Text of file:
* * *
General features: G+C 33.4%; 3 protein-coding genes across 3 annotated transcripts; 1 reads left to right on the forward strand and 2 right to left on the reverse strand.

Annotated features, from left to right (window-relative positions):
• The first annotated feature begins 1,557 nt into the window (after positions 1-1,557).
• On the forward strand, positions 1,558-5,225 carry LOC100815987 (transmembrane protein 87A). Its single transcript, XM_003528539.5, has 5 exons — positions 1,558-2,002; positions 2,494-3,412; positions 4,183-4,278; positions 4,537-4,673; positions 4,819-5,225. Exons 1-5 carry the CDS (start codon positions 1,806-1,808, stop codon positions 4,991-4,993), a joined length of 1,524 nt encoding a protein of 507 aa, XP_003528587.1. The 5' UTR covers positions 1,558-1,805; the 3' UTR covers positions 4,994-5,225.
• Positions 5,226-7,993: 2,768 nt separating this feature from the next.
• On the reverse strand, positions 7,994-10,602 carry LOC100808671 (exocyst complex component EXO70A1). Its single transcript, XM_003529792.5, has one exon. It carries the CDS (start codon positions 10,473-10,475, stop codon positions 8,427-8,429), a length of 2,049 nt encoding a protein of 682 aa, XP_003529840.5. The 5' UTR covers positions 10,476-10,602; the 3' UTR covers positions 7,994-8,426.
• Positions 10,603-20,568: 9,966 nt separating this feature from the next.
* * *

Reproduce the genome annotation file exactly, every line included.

General features: G+C 33.4%; 3 protein-coding genes across 3 annotated transcripts; 1 reads left to right on the forward strand and 2 right to left on the reverse strand.

Annotated features, from left to right (window-relative positions):
• The first annotated feature begins 1,557 nt into the window (after positions 1-1,557).
• On the forward strand, positions 1,558-5,225 carry LOC100815987 (transmembrane protein 87A). Its single transcript, XM_003528539.5, has 5 exons — positions 1,558-2,002; positions 2,494-3,412; positions 4,183-4,278; positions 4,537-4,673; positions 4,819-5,225. Exons 1-5 carry the CDS (start codon positions 1,806-1,808, stop codon positions 4,991-4,993), a joined length of 1,524 nt encoding a protein of 507 aa, XP_003528587.1. The 5' UTR covers positions 1,558-1,805; the 3' UTR covers positions 4,994-5,225.
• Positions 5,226-7,993: 2,768 nt separating this feature from the next.
• On the reverse strand, positions 7,994-10,602 carry LOC100808671 (exocyst complex component EXO70A1). Its single transcript, XM_003529792.5, has one exon. It carries the CDS (start codon positions 10,473-10,475, stop codon positions 8,427-8,429), a length of 2,049 nt encoding a protein of 682 aa, XP_003529840.5. The 5' UTR covers positions 10,476-10,602; the 3' UTR covers positions 7,994-8,426.
• Positions 10,603-20,568: 9,966 nt separating this feature from the next.